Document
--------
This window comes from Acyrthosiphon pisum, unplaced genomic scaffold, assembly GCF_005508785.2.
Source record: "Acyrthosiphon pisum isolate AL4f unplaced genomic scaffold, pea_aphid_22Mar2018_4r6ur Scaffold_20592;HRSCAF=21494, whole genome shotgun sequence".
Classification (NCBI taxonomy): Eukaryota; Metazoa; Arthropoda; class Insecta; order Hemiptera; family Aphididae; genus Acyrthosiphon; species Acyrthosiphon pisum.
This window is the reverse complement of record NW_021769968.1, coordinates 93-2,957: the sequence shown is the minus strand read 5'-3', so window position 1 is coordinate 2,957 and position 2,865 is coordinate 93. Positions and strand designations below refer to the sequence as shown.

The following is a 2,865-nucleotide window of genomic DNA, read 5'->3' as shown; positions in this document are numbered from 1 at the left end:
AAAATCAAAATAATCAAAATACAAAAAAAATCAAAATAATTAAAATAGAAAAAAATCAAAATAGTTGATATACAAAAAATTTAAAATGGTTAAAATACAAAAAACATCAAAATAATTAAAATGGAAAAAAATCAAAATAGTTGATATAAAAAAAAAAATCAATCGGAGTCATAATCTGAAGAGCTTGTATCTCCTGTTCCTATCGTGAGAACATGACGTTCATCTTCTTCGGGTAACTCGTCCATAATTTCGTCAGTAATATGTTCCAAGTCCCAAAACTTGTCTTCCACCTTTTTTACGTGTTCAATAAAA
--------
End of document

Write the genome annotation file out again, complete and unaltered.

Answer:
This window comes from Acyrthosiphon pisum, unplaced genomic scaffold, assembly GCF_005508785.2.
Source record: "Acyrthosiphon pisum isolate AL4f unplaced genomic scaffold, pea_aphid_22Mar2018_4r6ur Scaffold_20592;HRSCAF=21494, whole genome shotgun sequence".
Classification (NCBI taxonomy): Eukaryota; Metazoa; Arthropoda; class Insecta; order Hemiptera; family Aphididae; genus Acyrthosiphon; species Acyrthosiphon pisum.
This window is the reverse complement of record NW_021769968.1, coordinates 93-2,957: the sequence shown is the minus strand read 5'-3', so window position 1 is coordinate 2,957 and position 2,865 is coordinate 93. Positions and strand designations below refer to the sequence as shown.

The following is a 2,865-nucleotide window of genomic DNA, read 5'->3' as shown; positions in this document are numbered from 1 at the left end:
AAAATCAAAATAATCAAAATACAAAAAAAATCAAAATAATTAAAATAGAAAAAAATCAAAATAGTTGATATACAAAAAATTTAAAATGGTTAAAATACAAAAAACATCAAAATAATTAAAATGGAAAAAAATCAAAATAGTTGATATAAAAAAAAAAATCAATCGGAGTCATAATCTGAAGAGCTTGTATCTCCTGTTCCTATCGTGAGAACATGACGTTCATCTTCTTCGGGTAACTCGTCCATAATTTCGTCAGTAATATGTTCCAAGTCCCAAAACTTGTCTTCCACCTTTTTTACGTGTTCAATAAAA